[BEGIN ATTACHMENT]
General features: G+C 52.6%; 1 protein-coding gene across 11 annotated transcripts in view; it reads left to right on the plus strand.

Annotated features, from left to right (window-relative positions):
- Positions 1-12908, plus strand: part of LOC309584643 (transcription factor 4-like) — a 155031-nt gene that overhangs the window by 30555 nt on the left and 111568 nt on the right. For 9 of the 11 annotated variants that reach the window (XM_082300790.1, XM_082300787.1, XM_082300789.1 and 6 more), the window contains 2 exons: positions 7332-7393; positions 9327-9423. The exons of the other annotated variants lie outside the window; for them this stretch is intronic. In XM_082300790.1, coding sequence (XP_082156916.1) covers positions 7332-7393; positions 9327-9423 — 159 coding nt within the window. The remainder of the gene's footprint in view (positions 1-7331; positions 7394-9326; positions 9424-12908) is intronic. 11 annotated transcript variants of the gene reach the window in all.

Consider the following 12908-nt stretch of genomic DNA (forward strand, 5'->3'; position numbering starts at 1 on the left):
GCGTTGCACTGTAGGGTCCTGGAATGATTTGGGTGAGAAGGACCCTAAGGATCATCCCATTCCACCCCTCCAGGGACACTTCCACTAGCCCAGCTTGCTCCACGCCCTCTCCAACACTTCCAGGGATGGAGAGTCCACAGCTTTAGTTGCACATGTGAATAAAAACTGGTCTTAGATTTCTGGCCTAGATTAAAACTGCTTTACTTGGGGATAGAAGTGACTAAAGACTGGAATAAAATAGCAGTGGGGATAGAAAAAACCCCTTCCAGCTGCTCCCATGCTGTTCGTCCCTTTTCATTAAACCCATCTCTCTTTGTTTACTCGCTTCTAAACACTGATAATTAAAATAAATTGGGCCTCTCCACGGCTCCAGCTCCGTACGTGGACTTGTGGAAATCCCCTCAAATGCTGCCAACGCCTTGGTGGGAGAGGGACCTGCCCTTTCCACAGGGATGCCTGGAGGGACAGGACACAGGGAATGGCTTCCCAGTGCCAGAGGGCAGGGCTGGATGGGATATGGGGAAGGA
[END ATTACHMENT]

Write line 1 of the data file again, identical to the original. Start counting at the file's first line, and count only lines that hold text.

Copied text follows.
General features: G+C 52.6%; 1 protein-coding gene across 11 annotated transcripts in view; it reads left to right on the plus strand.